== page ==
An appeals court blocks Mississippi's permanent ban on voting after certain felonies
JACKSON, Miss. — Mississippi is violating the U.S. Constitution's ban on cruel and unusual punishment by permanently stripping voting rights from people convicted of some felonies, a federal appeals court panel ruled in a split decision Friday.
Two judges on the 5th U.S. Circuit Court of Appeals panel ordered the Mississippi secretary of state to stop enforcing a provision in the state constitution that disenfranchises people convicted of specific crimes, including murder, forgery and bigamy.
If the ruling stands, thousands of people could regain voting rights, possibly in time for the Nov. 7 general election for governor and other statewide offices.
Mississippi Republican Attorney General Lynn Fitch expects to ask the full appeals court to reconsider the panel's 2-1 ruling, her spokesperson, Debbee Hancock, said Friday.
The 5th Circuit is one of the most conservative appeals courts in the U.S., and in 2022 it declined to overturn Mississippi's felony disenfranchisement provisions — a ruling that came in a separate lawsuit. In June, the U.S. Supreme Court said it would not consider that case, allowing the 2022 appeals court ruling to stand.
The two lawsuits use different arguments.
The suit that the Supreme Court declined to hear was based on arguments about equal protection. Plaintiffs said that the Jim Crow-era authors of the Mississippi Constitution stripped voting rights for crimes they thought Black people were more likely to commit, including forgery, larceny and bigamy.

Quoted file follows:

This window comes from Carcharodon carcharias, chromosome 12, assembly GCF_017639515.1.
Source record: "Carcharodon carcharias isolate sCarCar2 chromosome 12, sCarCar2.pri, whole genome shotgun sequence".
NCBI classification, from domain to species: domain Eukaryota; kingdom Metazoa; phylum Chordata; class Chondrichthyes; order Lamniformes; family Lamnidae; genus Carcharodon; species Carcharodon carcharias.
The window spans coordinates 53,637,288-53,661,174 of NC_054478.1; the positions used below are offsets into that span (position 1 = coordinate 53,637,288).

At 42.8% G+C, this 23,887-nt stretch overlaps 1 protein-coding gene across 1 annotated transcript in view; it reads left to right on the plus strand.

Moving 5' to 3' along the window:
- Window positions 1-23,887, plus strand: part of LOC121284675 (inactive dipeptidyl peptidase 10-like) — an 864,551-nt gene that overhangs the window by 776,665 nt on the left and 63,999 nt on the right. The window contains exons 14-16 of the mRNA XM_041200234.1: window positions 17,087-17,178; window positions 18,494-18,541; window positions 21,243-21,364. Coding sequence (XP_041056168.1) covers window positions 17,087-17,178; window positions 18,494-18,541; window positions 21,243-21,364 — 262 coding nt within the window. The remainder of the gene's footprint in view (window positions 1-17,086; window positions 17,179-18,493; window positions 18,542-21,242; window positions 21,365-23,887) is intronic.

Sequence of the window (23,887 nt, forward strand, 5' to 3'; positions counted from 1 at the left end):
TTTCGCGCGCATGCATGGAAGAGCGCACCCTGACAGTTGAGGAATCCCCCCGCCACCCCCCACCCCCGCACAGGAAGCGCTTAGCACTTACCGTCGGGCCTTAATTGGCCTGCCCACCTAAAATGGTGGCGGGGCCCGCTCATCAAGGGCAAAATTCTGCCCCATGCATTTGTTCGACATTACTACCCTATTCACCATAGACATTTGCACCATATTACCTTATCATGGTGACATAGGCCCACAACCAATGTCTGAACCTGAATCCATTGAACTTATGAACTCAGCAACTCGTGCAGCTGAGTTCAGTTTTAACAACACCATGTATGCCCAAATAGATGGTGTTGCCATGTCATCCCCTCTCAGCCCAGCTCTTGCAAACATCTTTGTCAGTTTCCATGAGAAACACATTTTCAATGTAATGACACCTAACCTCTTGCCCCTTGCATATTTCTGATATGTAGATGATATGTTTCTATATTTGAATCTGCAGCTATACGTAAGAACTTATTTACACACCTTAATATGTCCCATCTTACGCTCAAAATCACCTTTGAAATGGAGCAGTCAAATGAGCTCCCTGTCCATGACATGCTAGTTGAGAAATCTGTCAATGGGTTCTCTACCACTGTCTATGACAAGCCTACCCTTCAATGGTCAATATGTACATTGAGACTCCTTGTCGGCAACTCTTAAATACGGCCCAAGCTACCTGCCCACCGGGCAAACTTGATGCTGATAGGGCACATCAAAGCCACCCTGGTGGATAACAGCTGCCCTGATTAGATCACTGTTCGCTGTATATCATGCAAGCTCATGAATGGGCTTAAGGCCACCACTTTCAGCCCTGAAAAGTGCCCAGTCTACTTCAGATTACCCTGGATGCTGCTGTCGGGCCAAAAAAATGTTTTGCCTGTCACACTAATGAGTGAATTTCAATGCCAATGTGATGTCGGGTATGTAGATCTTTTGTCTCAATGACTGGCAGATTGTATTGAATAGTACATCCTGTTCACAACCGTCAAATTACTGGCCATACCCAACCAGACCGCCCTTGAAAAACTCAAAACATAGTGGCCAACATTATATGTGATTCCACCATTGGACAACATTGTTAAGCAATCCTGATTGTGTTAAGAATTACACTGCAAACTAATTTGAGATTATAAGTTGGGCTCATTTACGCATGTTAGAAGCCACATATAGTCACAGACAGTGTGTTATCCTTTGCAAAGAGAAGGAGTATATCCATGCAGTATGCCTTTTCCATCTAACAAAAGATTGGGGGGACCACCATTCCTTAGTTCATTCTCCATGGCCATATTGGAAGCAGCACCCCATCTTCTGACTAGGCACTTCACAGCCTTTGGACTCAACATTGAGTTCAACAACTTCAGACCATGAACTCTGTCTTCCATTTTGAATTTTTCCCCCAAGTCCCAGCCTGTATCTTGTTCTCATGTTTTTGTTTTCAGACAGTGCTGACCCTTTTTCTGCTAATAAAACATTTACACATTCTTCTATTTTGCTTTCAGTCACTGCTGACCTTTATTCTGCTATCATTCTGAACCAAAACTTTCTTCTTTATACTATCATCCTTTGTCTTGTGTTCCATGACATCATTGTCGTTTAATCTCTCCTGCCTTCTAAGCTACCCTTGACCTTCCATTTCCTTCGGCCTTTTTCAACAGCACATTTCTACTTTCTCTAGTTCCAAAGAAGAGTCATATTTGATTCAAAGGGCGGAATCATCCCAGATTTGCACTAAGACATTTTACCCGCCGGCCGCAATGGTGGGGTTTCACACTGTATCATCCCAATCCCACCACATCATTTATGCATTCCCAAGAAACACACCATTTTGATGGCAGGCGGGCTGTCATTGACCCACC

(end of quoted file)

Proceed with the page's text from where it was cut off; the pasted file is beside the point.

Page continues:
The lawsuit that the appeals court panel ruled on Friday is based on arguments that Mississippi is imposing cruel and unusual punishment with a lifetime ban on voting after some felony convictions.
"Mississippi stands as an outlier among its sister states, bucking a clear and consistent trend in our Nation against permanent disenfranchisement," wrote Judges Carolyn Dineen King and James L. Dennis.
Under the Mississippi Constitution, people convicted of 10 specific felonies — including murder, forgery and bigamy — lose the right to vote. The state's attorney general expanded the list to 22 crimes, including timber larceny and carjacking.
To have their voting rights restored, people convicted of any of the crimes must get a pardon from the governor or persuade lawmakers to pass individual bills just for them with two-thirds approval. Lawmakers in recent years have passed few of those bills, and they passed none this year.
In the ruling Friday, the two judges in favor of restoring voting rights — King and Dennis — were nominated by Democratic presidents and the one who disagreed — Judge Edith H. Jones — was nominated by a Republican president.
In her dissent, Jones wrote that when the Supreme Court ruled that the Equal Protection Clause does not bar states from permanently disenfranchising felons, justices said people should seek change through state legislatures.
"Today, the court turns that advice on its head," Jones wrote. "No need to change the law through a laborious political process. The court will do it for you, so long as you rely on the Due Process Clause, rather than the Equal Protection Clause."
A coalition of disparate groups supports reinstating voting rights to felons, including the libertarian Cato Institute, the American Probation and Parole Association, and the American Civil Liberties Union and the Mississippi branch of the NAACP.
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